“My junior year Coach Pell came in, and we didn’t win a game. We were 0-10-1,” said Collinsworth. “Teachers told jokes about us. Students wanted to know why we had scholarships. Until then, I always felt that out of 11 games I could win at least one by myself. It taught me something. About that time I became a Christian. I’m not going to be a minister or anything, but it straightened out my thinking, realizing there’s more to life than winning football games.”


Despite the team’s poor performance, Collinsworth repeated as a first-team All-SEC performer after catching 41 passes for 593 yards and two scores. Luckily for Collinsworth and the Gators, the team bounced back in Pell’s second year and finished 8-4.


A captain for his senior year, Collinsworth used his 4.4 speed and led the SEC in receiving with 40 catches for 599 yards and three touchdowns. He earned first-team All-America honors, his third-straight first-team All-SEC selection and was picked by the Cincinnati Bengals in the second round of the 1981 NFL Draft.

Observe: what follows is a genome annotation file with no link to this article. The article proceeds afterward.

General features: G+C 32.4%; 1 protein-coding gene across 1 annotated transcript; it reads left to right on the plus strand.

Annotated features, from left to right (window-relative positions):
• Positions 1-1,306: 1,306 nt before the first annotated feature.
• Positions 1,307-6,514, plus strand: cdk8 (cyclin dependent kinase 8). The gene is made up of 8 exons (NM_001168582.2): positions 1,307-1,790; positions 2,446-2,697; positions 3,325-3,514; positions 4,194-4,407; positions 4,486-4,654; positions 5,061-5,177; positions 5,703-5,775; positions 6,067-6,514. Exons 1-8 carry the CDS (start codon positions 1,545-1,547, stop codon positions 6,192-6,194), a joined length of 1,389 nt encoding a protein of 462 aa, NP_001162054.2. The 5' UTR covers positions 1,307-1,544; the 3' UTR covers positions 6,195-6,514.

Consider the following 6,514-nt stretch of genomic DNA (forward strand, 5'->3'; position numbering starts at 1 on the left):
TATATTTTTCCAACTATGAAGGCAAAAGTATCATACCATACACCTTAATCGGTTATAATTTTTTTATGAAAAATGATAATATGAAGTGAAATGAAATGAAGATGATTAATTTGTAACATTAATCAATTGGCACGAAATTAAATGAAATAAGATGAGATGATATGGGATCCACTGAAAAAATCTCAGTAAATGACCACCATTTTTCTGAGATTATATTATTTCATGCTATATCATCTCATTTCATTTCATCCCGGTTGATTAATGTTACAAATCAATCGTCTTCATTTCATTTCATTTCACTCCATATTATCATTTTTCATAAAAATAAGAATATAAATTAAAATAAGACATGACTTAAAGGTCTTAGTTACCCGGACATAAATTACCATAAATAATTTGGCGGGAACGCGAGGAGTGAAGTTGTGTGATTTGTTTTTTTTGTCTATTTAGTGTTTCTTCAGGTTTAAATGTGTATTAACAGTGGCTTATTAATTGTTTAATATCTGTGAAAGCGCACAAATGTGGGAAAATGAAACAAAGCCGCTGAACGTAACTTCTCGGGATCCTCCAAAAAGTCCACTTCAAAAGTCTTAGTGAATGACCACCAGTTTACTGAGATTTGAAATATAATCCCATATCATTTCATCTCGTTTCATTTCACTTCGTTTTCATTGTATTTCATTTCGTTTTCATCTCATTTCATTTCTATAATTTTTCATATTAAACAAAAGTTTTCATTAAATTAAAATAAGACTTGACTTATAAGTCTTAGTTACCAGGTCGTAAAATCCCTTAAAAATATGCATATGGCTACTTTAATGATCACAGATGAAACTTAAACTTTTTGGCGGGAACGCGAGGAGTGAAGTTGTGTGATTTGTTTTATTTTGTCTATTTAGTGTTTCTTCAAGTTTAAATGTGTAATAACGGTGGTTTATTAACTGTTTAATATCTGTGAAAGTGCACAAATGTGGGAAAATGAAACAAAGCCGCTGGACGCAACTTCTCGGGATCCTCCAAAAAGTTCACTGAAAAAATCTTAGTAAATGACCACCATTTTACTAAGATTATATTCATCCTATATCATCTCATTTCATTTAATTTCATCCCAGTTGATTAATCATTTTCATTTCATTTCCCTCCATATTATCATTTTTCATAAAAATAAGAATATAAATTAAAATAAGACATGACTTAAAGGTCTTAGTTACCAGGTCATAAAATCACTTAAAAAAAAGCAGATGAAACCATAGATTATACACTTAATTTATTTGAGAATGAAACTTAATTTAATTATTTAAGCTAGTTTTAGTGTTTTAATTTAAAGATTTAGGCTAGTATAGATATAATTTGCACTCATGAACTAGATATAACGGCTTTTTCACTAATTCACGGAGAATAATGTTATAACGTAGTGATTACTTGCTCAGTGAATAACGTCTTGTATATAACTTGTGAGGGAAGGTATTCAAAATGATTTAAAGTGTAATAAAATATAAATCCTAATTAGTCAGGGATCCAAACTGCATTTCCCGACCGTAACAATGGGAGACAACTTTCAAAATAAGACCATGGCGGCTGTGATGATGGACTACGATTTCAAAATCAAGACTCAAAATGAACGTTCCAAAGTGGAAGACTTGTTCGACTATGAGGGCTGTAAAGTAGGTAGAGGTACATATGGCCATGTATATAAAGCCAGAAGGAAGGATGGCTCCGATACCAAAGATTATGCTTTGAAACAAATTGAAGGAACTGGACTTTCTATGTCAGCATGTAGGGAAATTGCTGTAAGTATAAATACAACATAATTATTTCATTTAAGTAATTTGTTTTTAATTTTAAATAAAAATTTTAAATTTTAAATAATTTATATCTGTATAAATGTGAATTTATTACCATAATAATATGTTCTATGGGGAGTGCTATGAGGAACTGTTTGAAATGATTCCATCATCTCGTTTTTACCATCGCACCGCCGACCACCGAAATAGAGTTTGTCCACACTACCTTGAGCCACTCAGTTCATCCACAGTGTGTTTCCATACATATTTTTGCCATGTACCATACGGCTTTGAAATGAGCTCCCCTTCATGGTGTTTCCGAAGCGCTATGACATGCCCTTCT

It’s safe to say that Collinsworth exceeded any expectations that people may have had of him entering his rookie season with the Bengals. He averaged 15.1 yards per catch and accumulated 1,009 yards and eight touchdowns, earning himself the 1981 NFL Rookie of the Year Award.


Collinsworth enjoyed an eight-year NFL career that included four 1,000-yard seasons. He had 36 touchdowns and ranks first on the Bengals’ all-time career receptions list. He was a three-time Pro Bowler and played in Super Bowls XVI and XXIII. Following his last season in 1988, he made a smooth transition into the booth, where he has become an award-winning sports broadcaster.


Holding an accounting degree from Florida, Collinsworth returned to school at the University of Cincinnati Law School, completing a law degree in 1991. He began his broadcasting career as a reporter for HBO’s “Inside the NFL” in 1989. The following year, he joined NBC Sports as a game analyst for the network’s NFL coverage.


In 1997, Collinsworth won his first Emmy Award for his work on the “NFL on NBC” studio show. Since then, he has won a record-total of nine Emmy Awards for Outstanding Sports Studio Analyst. He currently works as a co-host of NBC Sports “Sunday Night Football,” color analyst for NFL Network’s game coverage and a co-host of Showtime’s “Inside the NFL.”